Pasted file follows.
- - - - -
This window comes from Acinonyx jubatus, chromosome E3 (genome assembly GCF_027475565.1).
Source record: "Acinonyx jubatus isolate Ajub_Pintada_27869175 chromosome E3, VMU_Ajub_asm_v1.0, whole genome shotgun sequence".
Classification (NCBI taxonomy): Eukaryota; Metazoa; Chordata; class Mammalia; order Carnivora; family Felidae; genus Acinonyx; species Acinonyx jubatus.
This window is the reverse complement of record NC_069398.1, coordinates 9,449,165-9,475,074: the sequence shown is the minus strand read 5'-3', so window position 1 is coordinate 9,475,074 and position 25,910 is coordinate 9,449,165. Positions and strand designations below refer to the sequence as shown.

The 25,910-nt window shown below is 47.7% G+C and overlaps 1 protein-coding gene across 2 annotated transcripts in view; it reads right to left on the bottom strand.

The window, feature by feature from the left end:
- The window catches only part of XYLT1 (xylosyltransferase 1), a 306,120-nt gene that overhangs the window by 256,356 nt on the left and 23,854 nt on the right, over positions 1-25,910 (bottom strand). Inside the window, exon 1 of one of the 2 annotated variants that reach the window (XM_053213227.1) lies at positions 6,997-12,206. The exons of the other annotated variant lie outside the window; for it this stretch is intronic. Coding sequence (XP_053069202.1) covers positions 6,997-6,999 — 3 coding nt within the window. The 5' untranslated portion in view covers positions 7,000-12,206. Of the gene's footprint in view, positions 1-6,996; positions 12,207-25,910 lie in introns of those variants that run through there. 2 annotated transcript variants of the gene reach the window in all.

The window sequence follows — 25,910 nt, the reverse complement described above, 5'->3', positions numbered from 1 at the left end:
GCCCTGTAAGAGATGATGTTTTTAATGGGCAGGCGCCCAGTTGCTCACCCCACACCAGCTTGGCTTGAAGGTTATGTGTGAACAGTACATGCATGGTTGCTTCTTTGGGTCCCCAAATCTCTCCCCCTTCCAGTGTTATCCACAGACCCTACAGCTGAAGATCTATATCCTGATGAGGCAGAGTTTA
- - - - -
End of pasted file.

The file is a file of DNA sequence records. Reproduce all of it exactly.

This window comes from Acinonyx jubatus, chromosome E3 (genome assembly GCF_027475565.1).
Source record: "Acinonyx jubatus isolate Ajub_Pintada_27869175 chromosome E3, VMU_Ajub_asm_v1.0, whole genome shotgun sequence".
Classification (NCBI taxonomy): Eukaryota; Metazoa; Chordata; class Mammalia; order Carnivora; family Felidae; genus Acinonyx; species Acinonyx jubatus.
This window is the reverse complement of record NC_069398.1, coordinates 9,449,165-9,475,074: the sequence shown is the minus strand read 5'-3', so window position 1 is coordinate 9,475,074 and position 25,910 is coordinate 9,449,165. Positions and strand designations below refer to the sequence as shown.

The 25,910-nt window shown below is 47.7% G+C and overlaps 1 protein-coding gene across 2 annotated transcripts in view; it reads right to left on the bottom strand.

The window, feature by feature from the left end:
- The window catches only part of XYLT1 (xylosyltransferase 1), a 306,120-nt gene that overhangs the window by 256,356 nt on the left and 23,854 nt on the right, over positions 1-25,910 (bottom strand). Inside the window, exon 1 of one of the 2 annotated variants that reach the window (XM_053213227.1) lies at positions 6,997-12,206. The exons of the other annotated variant lie outside the window; for it this stretch is intronic. Coding sequence (XP_053069202.1) covers positions 6,997-6,999 — 3 coding nt within the window. The 5' untranslated portion in view covers positions 7,000-12,206. Of the gene's footprint in view, positions 1-6,996; positions 12,207-25,910 lie in introns of those variants that run through there. 2 annotated transcript variants of the gene reach the window in all.

The window sequence follows — 25,910 nt, the reverse complement described above, 5'->3', positions numbered from 1 at the left end:
GCCCTGTAAGAGATGATGTTTTTAATGGGCAGGCGCCCAGTTGCTCACCCCACACCAGCTTGGCTTGAAGGTTATGTGTGAACAGTACATGCATGGTTGCTTCTTTGGGTCCCCAAATCTCTCCCCCTTCCAGTGTTATCCACAGACCCTACAGCTGAAGATCTATATCCTGATGAGGCAGAGTTTA